Re: Numbers 16-18:32
The passage speaks of the origin of the priesthood, and of the tithe. Interestingly, it initiates as a revolt against the authority of Moses and Aaron. A priestly tribe is therefore designated by G_d through the blossoming of one of the 12 tribal staffs, and this tribe (the Levites) in essence defends Moses and Aaron from popular revolt. The tribe has to set themselves apart, to be especially holy, serve the tabernacle, and in exchange are given 1/10 of the wealth of Israel in the form of a tithe.
The discussion today centered on the question of the purpose of the tithe. Was it equivalent to charity, or really to be more accurate in the translation of the word Tzedakah: righteousness? The word for tithe that is used in the passage is: כָּל-מַעֲשֵׂר which derives from the word for 10. צדקה, or Tzedakah, although a requirement in Jewish culture to give to the poor, widows, and orphans, probably has a distinct cultural origin.
Off the cuff, I reflected that after the decimation of rebellious families by earth-swallowing, and then 14700 by the plague, the people of Israel might not have been in a mood to hear about tithes, which were in effect a way of associating value with community in the form of taxation. As a secondary thought to this, there was the matter of taxation of those in need, where giving to the community would have meant even less of an ability to participate in the community as anything other than the generally unwelcome beggar (although one notes that in Jewish culture, the beggar can be traditionally invited to the wedding as the first mitzvah of the new soul created in marriage). The tithe probably did not come from Egypt, because during a time of escape from slavery, they would not have brought that cultural remnant of oppression with them. Instead, my gut instinct said that it was a return to a more ancient Jewish practice (the giving of the 10th). The leaders were looking to establish as law, something from their ancient heritage, but instead of associating it with kings, they wanted to associate it with G_d and holiness, protection of the sanctuary, and the covenant, of their strength, and social order.
This hypothesis was supported somewhat later by some old testament research that addresses 3 incidents: Cain and Abel, and then Melchizedek, and finally Jacob’s covenant with G_d, discussed by Snoeberger.
So, there are 2 questions that evolve naturally from this discussion:
1) Why does G_d need money?
2) Where does Tzedakah fit into all of this?
I think that one answer to the first question that makes sense in the context of priests, may be that since the priests are an intermediary role, they have to function in a human context where value is commonly associated with currency. Although G_d can work without the priesthood, I think that humans have a difficult time living with any level of agency in a world where G_d is constantly acting to solve every problem without them. So, to continue to operate in a paradigm where we can influence the world around us, humans learn to negotiate in human ways. It becomes somewhat more democratic to adopt this perspective than to say someone else is going to solve every problem. This does not mean that G_d’s work cannot be performed through human ways, it just means that one has to cultivate a special relationship with G_d in order to knowingly do G_d’s work with humans.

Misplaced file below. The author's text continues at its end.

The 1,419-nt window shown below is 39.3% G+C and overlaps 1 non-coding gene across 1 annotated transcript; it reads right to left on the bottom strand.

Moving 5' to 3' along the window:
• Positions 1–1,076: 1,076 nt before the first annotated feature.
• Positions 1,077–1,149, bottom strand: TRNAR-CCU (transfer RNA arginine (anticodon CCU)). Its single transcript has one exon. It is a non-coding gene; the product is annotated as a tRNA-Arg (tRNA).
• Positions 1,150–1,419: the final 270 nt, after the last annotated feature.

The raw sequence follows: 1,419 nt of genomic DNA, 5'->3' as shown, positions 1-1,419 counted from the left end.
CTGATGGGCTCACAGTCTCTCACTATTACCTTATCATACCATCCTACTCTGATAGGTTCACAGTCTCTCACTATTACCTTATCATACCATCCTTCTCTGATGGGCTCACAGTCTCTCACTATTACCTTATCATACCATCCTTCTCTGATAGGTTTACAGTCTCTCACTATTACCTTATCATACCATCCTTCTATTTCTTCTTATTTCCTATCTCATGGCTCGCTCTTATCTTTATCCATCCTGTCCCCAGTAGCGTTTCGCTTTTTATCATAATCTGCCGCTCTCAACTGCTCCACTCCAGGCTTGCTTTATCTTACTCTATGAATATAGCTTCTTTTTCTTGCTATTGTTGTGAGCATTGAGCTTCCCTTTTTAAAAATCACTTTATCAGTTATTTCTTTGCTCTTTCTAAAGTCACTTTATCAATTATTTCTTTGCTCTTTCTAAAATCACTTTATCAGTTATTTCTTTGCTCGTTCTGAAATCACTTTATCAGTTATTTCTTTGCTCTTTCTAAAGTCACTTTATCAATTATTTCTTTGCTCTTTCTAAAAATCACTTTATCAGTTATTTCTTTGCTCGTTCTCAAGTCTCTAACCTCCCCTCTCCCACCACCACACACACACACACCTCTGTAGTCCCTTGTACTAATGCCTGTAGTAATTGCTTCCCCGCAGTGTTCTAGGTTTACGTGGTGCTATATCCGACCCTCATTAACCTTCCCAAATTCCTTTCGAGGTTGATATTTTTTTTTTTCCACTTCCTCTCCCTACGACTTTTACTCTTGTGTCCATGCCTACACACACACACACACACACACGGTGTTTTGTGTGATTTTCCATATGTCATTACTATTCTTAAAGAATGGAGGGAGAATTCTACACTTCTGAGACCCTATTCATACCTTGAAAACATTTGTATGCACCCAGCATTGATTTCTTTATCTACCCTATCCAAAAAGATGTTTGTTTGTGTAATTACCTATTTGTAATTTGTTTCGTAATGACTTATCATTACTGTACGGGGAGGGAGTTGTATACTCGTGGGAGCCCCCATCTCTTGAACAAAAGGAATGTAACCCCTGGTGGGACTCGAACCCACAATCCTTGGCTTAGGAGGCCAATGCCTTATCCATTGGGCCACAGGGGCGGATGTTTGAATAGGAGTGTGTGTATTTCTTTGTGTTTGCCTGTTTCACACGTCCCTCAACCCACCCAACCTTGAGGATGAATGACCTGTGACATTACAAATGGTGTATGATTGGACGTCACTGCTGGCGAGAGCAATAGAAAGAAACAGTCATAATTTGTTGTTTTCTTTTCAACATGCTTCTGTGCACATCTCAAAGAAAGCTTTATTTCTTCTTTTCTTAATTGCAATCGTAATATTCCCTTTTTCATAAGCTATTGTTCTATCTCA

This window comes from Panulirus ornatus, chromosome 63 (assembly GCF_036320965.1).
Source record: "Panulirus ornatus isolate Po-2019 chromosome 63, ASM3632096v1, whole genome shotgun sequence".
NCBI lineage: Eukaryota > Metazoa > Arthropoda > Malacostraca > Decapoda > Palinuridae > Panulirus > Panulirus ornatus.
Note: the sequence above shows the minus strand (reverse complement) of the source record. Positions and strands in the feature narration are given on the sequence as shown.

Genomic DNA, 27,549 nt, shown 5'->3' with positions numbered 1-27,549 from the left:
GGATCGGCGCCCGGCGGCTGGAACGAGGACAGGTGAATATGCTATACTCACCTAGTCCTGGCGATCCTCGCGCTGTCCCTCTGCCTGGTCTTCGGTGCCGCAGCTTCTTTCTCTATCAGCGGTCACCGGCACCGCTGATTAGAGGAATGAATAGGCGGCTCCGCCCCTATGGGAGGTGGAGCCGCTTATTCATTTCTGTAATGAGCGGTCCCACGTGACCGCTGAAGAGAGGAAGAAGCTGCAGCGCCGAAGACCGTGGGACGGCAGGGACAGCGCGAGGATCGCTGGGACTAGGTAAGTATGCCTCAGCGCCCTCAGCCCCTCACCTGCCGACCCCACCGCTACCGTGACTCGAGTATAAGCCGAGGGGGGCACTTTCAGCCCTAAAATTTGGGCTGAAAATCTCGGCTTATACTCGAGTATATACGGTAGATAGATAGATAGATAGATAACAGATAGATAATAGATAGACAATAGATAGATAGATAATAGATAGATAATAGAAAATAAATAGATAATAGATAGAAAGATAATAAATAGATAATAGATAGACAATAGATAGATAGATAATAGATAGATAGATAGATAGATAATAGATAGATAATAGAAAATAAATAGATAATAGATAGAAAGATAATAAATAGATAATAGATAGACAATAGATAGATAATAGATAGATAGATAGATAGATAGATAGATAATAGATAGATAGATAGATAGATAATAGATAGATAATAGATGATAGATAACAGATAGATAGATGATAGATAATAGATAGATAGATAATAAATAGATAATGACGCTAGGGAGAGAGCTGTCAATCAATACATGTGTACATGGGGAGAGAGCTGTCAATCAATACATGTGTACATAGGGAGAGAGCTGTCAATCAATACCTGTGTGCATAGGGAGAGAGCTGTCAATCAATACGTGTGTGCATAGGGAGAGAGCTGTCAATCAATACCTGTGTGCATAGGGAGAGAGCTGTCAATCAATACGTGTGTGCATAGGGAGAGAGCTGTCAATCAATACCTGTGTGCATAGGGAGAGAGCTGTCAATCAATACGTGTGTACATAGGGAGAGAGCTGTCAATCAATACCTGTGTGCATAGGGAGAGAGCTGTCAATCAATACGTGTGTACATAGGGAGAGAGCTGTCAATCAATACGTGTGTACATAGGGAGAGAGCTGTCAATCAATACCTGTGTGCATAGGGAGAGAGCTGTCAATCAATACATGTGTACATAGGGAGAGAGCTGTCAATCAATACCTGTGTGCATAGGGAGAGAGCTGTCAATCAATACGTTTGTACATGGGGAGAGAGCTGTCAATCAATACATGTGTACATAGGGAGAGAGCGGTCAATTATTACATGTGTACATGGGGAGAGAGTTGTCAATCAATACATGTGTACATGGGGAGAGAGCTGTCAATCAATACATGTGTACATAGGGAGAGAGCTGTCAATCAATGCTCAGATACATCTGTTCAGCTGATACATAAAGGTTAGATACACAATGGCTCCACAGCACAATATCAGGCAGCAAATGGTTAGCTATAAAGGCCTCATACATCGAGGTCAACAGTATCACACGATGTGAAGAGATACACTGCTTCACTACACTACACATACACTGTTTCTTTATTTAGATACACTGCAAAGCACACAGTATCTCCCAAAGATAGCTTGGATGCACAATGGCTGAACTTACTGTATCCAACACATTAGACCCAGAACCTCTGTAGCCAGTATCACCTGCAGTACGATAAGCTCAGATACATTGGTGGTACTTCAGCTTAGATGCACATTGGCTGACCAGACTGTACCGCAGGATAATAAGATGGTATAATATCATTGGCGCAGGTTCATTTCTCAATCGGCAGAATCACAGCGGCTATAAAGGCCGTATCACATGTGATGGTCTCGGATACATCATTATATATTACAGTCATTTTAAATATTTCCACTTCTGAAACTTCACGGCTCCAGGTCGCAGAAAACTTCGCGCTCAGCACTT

Since the tradition of giving the 10th to G_d apparently predates the priesthood, the original explanation may involve a conceptual reorientation where one sees G_d as the provider, and the act of returning a portion of the wealth to G_d, becomes an act of acknowledgement that one will never take the provider role from G_d, by becoming too self-sufficient. G_d will always be given more.
As for the second question, the obligation to do righteousness which is an ancient tenet of Jewish faith, may come from the legal tradition established first with the 10 commandments, and later with the 613 mitzvot. It is a mitzvah in itself, but it reflects a very ancient concern with justice, and creating a just society. Thousands of years of judicial precedent, carefully considered and documented by the priests who executed it, initially fortified by the threat of social exile or death if one did not obey, eventually internalized into 2 distinct concepts: obedience and Tzedakah.
So, those are, I believe, the distinct cultural origins of the concepts of Tithe and Tzedakah. How does one make these relevant to today’s culture which is much more fluid and tolerant?
The way that I think about it, the tithe is the expression of common goal and defense of the community. Tzedakah is the expression of humanity: our willingness to acknowledge the human, animal, and environmental capacity to suffer, and our desire to heal that suffering when it occurs. The first is a more public action, the second can be more private.